Modules and applications

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Environment.png

Several software tools, each with several versions, are offered on the cluster. How to find applications you need and set up the computing environment specific for you?

Use Modules

A Modules package is a tool to let you to easily configure your computing environment.

We employ two types of Modules packages on the clusters:

  • LMOD Modules implemented on Euler and Leonhard Open
  • Environment Modules implemented on Euler

Modules commands

Here are the most frequently used module commands.

List all modules that match the given module name, e.g., list all available Python

module avail python

Load modules, e.g., load GCC 6.3.0 and Python 3.8.5

module load gcc/6.3.0 python/3.8.5

List all currently loaded modules

$ module list

Currently Loaded Modules:
 1) StdEnv   2) gcc/6.3.0   3) openblas/0.2.20   4) python/3.8.5


Other commonly used module commands

module                    # get info about module sub-commands
module avail              # List all modules available on the cluster
module key keyword        # list all modules whose description contains keyword
module help name          # get information about module name
module show name          # show what module name does (without loading it)
module unload name        # unload module name
module purge              # unload all modules at once

Where are applications installed?

Centrally installed

Central applications are installed in /cluster/apps

Applications that are needed by many users should be installed centrally, like compilers and libraries

  • Visible and accessible to all users via modules
  • Installed and maintained by cluster support
  • Commercial licenses provided by the IT shop of ETH or by research groups

In $HOME

Users can install additional applications in their home directory, but only if the quotas (space: 16GB, files/directories: 100'000) are not exceeded

  • Avoid anaconda installations as they often conflict with the files/directories quota
  • For Python and R, packages can easily be installed locally

Two software stacks on Euler

Use the new software stack whenever possible

Old software stack with Env Modules

Only on Euler

Upon your login on Euler, the old software stack is set by default.
Switch from the old to the new software stack with the command:

New software stack with LMOD Modules

Available on Euler and Leonhard Open


Switch from the new to old software stack:

$ env2lmod
$ lmod2env

All new software is installed exclusively in the new software stack, mostly done with SPACK package manager.

You can find instructions how to load modules and examples on application pages, for instance, R, Python, Matlab, etc.

The structure of LMOD Modules

LMOD Modules comprise of three layers

  • The core layer contains software which are independent of compilers and MPI libraries, e.g., commercials software which come with their own runtime libraries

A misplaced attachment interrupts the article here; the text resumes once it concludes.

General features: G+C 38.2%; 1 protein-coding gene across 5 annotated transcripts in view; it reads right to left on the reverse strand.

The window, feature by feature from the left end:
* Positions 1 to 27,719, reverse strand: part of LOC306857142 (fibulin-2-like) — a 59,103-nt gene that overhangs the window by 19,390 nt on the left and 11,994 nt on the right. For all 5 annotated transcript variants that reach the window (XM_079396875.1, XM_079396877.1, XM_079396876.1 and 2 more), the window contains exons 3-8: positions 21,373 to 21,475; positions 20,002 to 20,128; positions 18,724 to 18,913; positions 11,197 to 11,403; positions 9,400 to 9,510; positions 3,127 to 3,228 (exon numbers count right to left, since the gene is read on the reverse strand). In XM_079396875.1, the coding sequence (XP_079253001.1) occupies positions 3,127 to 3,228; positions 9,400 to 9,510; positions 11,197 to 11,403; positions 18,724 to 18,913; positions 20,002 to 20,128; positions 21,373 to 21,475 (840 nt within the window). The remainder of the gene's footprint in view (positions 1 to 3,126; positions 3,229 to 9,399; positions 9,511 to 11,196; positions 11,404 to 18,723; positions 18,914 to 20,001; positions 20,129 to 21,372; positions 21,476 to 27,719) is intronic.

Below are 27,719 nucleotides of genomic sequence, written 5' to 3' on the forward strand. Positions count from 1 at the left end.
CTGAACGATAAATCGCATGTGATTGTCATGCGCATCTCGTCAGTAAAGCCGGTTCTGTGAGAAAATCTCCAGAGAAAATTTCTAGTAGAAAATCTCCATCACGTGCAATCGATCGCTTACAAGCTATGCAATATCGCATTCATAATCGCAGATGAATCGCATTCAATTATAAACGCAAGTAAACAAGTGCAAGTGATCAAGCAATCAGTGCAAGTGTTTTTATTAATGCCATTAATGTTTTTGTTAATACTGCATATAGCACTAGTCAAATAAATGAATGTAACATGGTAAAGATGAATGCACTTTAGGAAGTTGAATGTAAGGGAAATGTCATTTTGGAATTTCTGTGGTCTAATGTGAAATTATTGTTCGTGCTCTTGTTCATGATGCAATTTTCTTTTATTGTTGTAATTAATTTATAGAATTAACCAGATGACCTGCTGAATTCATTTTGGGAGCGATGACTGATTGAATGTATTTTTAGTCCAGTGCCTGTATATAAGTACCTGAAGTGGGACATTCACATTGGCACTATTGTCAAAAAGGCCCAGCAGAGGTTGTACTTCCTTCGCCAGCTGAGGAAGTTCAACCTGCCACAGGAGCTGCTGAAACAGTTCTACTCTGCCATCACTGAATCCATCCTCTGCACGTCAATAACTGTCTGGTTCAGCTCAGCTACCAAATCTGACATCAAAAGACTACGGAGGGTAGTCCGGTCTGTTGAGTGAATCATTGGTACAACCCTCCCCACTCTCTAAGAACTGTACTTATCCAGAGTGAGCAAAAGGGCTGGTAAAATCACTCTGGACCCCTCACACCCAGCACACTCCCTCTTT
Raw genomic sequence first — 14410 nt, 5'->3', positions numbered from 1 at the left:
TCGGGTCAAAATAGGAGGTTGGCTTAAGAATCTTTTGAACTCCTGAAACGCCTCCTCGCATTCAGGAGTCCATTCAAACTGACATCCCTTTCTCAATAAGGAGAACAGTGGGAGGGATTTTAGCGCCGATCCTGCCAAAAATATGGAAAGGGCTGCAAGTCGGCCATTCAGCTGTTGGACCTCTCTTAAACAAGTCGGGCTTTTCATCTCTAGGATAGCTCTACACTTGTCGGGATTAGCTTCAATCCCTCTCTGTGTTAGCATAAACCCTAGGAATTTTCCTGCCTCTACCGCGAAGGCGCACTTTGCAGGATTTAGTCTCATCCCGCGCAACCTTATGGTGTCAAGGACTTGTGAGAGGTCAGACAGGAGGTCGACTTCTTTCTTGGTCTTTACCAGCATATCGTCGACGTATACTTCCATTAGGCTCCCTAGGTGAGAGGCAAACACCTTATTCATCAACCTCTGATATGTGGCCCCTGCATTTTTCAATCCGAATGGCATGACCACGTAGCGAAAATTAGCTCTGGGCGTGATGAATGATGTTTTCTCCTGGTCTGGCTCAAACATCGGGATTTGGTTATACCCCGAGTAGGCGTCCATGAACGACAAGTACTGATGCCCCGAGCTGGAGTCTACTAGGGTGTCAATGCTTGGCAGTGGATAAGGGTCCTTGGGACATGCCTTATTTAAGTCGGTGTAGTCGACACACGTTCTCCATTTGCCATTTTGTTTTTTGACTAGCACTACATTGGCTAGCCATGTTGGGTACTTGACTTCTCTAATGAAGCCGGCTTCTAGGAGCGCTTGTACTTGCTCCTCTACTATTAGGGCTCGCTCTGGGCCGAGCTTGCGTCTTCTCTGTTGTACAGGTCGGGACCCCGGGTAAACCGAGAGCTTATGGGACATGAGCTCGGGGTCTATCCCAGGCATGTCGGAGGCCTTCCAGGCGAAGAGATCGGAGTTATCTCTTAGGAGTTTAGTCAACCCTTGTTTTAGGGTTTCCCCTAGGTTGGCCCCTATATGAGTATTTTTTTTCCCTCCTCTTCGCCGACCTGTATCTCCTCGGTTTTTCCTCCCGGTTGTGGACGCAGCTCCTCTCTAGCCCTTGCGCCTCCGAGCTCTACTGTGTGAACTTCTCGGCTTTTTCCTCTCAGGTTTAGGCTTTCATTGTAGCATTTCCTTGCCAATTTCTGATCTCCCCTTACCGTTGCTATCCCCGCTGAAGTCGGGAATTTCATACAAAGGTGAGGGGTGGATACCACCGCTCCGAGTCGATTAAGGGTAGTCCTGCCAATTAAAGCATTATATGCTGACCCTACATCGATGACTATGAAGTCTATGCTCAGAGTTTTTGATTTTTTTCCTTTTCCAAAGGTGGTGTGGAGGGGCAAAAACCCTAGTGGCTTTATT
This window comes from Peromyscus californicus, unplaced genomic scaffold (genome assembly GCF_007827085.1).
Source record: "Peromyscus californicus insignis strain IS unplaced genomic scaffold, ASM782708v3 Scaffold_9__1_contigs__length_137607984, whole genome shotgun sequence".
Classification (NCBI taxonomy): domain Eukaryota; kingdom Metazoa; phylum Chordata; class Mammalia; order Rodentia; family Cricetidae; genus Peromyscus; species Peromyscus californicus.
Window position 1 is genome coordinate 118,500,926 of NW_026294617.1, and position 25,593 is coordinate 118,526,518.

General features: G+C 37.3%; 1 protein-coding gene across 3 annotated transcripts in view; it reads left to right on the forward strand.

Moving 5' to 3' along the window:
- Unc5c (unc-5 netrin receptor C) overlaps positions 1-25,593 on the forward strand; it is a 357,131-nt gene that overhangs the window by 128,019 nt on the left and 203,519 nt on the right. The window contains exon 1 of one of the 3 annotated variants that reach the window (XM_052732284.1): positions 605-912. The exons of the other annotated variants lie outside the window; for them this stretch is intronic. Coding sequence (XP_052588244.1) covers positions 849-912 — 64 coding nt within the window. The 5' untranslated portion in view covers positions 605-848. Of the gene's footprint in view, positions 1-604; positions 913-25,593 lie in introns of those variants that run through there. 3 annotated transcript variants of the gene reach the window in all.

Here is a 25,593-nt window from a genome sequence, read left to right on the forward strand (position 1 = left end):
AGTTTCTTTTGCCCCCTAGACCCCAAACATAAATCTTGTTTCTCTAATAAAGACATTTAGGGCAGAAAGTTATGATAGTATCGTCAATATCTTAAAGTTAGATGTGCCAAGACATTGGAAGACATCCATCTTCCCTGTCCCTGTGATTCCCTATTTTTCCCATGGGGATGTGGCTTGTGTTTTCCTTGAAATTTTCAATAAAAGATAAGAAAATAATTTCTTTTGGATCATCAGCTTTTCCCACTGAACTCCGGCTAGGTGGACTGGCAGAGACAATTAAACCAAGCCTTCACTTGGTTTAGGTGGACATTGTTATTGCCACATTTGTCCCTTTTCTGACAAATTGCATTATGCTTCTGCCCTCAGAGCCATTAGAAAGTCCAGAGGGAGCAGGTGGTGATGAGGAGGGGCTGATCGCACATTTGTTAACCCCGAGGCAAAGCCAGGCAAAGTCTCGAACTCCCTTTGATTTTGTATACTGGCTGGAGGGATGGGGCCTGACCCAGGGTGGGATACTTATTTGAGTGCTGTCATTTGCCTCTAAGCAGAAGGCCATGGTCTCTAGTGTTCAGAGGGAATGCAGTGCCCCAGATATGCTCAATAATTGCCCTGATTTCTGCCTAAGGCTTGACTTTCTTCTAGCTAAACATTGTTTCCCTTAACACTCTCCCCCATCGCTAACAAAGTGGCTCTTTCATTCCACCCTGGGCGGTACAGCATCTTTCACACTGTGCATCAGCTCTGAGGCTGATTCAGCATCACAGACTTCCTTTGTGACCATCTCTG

module load comsol/5.6
  • The compiler layer contains software which are dependent of compilers.
module load gcc/6.3.0 hdf5/1.10.1
  • The MPI layer contains software which are dependent of compilers and MPI libraries
module load gcc/6.3.0 openmpi/3.0.1 openblas

Lmod toolchains.png

There are four main toolchains

  • GCC 4.8.5 (supports C++11 standard)
  • GCC 6.3.0 (supports C++14 standard)
  • GCC 8.2.0 (supports C++17 standard)
  • Intel 18.0.1

Those compilers can be combined with OpenMPI 3.0.1 or 4.0.2 and OpenBLAS

Application lists

Table: Examples of centrally-installed commercial and open source applications
Bioinformatics & life science Finite element methods Machine learning Multi-physics phenomena Quantum chemistry & molecular dynamics Symbolic, numerical and statistical mathematics Visualization
Bamtools
BLAST
Bowtie
CLC Genomics Server
RAxML
Relion
TopHat
Ansys
Abaqus
FEniCS
PyTorch
Scikit-Learn
TensorFlow
Theano
AnsysEDT
COMSOL Multiphysics
STAR-CCM+
ADF
Ambertools
Gaussian
Molcas
Octopus
Orca
Qbox
Turbomole
Gurobi
Mathematica
MATLAB
R
Stata
Ffmpeg
ParaView
VisIT
VTK
Table: Examples of centrally-installed software development tools
Compiler Programming languages Scientific libraries Solvers MPI libraries Build systems Version control
GCC
Intel
C, C++
Fortran, Go
Java, Julia
Perl, Python
Ruby, Scal
Boost, Eigen
FFTW, GMP
GSL, HDF5
MKL, NetCDF
NumPy, OpenBLAS
SciPy
PETSc
Gurobi
Hypre
Trilino
Open MPI
Intel MPI
MPICH
GNU Autotools
Cmake
qmake
make
CVS
Git
Mercurial
SVN

Example: Python virtual environment

This example shows how to create a Python virtual environment. First, switch to the new software stack

$ env2lmod

or, set your default software stack to the new software stack

$ set_software_stack.sh new

Load a Python module

$ module load gcc/6.3.0 python/3.8.5

Create a Python module

$ python -m venv –-system-site-packages myenv

Activate the virtual environment

$ source myenv/bin/activate

Check the python packages included in this environment

(myenv)$ pip list

You can install new packages inside this environment

(myenv)$ pip install --upgrade pip

Deactivate the Python virtual environment

(myenv)$ deactivate

Further reading


< Storage and data transfer

Job management with LSF >